Although monetary policy is made in Washington, open market operations are actually conducted in New York-in a well-guarded trading room on the eighth floor of the Federal Reserve Bank of New York, which is only a few blocks from Wall Street. The Federal Open Market Committee (FOMC) in Washington decides on the general aims and objectives of monetary policy, but then it is up to the manager of the System Open Market Account, who is located at the Federal Reserve Bank of New York, to do the actual buying and selling to carry out the FOMC’s intentions.
The location in the heart of the New York financial district puts the manager of the System Open Market Account in close contact with the government securities dealers the Fed does business with. Every morning of the work week, the account manager meets with some of the securities dealers to get the “feel of the market,” and even the opening handshakes (firm or limp? dry or sweaty palms?) probably reveal a hint of whether the market is likely to be strong or weak, bullish or bearish.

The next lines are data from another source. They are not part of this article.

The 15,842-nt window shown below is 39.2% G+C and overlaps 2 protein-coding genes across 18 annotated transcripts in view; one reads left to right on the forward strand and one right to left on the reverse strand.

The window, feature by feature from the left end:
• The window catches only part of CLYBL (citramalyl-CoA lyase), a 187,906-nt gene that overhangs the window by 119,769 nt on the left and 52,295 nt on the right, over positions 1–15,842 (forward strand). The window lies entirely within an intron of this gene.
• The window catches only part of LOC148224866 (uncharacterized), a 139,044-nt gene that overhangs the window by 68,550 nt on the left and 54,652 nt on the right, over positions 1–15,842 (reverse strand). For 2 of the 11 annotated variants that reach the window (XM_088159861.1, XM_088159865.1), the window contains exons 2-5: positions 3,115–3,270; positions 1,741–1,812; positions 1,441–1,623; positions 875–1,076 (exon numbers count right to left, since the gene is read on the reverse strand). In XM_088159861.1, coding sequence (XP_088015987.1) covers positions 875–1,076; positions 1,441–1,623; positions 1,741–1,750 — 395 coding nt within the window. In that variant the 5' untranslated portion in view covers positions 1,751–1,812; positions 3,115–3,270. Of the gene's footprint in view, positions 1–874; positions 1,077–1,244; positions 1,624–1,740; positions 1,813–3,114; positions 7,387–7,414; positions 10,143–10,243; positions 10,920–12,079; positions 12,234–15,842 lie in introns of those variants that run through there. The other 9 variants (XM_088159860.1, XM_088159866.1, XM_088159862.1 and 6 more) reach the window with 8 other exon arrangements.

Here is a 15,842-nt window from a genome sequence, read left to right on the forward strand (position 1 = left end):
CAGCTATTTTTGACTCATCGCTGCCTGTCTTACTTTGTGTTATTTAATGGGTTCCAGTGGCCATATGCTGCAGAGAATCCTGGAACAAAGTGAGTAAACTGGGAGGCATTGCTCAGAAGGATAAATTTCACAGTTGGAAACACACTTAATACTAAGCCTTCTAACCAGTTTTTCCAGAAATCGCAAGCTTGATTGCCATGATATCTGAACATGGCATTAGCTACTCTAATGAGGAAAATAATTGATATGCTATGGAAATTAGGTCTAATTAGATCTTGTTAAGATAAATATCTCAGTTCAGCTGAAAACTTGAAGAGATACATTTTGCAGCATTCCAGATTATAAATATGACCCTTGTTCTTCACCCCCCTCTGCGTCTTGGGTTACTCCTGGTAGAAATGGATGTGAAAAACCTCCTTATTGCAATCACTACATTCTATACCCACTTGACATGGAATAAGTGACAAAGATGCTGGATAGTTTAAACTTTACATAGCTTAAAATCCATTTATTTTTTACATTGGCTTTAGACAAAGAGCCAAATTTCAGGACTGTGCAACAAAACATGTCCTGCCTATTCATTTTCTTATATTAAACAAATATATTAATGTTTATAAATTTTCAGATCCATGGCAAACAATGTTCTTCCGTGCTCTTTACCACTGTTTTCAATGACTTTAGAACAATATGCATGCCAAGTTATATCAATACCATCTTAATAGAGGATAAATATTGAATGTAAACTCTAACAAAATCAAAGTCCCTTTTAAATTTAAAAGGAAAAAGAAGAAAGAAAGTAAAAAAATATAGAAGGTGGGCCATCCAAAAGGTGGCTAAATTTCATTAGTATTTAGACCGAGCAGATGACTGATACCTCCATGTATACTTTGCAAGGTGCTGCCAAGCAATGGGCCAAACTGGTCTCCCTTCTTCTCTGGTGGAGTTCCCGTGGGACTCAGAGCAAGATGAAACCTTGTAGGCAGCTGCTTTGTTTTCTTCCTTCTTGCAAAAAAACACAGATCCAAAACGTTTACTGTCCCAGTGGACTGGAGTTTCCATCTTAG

Feedback from the securities dealers is only one component of the vast array of data and information marshaled by the account manager in mapping plans for open market operations on any given day. The starting point, of course, is the stance of monetary policy as expressed by the FOMC with respect to bank reserves, the money supply, and interest rates. Given these targets, the account manager has to figure out how to achieve them by open market operations-whether to buy or sell, how much, from or to whom, and when.